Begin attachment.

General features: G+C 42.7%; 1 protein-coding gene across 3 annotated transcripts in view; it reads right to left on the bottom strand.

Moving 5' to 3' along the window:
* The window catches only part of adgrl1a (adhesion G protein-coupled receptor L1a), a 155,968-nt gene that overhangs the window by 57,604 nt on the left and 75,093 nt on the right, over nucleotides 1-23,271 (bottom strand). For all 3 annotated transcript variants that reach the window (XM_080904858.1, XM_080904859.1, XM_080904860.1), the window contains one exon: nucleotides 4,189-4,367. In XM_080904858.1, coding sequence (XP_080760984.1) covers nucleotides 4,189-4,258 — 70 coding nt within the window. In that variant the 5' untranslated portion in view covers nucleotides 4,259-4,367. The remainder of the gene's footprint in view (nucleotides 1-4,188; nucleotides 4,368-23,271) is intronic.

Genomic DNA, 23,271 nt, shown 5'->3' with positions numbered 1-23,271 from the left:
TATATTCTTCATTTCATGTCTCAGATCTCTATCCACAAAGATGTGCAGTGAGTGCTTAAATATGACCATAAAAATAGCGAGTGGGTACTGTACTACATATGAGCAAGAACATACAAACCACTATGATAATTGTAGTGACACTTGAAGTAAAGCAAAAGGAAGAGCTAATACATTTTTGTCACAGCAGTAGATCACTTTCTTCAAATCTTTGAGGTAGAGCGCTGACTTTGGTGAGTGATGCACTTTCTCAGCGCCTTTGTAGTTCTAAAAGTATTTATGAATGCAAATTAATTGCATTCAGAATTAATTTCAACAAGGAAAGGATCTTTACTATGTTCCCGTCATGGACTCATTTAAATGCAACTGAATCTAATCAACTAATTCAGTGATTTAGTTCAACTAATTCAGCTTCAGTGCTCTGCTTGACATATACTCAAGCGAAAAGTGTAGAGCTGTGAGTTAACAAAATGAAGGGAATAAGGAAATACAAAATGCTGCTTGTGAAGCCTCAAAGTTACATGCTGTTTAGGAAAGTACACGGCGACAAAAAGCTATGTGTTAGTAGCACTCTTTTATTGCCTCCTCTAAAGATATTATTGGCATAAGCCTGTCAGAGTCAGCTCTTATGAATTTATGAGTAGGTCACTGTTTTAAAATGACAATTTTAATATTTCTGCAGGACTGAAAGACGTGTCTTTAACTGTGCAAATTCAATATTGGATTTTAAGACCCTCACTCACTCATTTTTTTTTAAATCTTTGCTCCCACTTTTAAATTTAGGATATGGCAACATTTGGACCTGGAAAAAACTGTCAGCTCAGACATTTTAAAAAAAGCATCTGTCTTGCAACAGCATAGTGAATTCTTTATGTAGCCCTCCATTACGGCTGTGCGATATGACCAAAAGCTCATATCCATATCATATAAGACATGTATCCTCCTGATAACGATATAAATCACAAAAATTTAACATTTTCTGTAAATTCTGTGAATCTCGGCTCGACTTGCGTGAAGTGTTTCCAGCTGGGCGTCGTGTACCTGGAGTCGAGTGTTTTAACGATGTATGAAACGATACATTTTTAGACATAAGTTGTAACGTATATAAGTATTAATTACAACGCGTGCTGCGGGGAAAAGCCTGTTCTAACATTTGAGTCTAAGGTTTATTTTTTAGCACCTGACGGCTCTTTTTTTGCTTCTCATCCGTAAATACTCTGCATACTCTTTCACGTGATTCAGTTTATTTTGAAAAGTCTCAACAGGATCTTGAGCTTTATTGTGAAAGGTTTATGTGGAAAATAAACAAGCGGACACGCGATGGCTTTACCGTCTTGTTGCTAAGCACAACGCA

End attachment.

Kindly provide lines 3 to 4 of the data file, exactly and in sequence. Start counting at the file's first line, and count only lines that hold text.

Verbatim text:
* The window catches only part of adgrl1a (adhesion G protein-coupled receptor L1a), a 155,968-nt gene that overhangs the window by 57,604 nt on the left and 75,093 nt on the right, over nucleotides 1-23,271 (bottom strand). For all 3 annotated transcript variants that reach the window (XM_080904858.1, XM_080904859.1, XM_080904860.1), the window contains one exon: nucleotides 4,189-4,367. In XM_080904858.1, coding sequence (XP_080760984.1) covers nucleotides 4,189-4,258 — 70 coding nt within the window. In that variant the 5' untranslated portion in view covers nucleotides 4,259-4,367. The remainder of the gene's footprint in view (nucleotides 1-4,188; nucleotides 4,368-23,271) is intronic.

Genomic DNA, 23,271 nt, shown 5'->3' with positions numbered 1-23,271 from the left: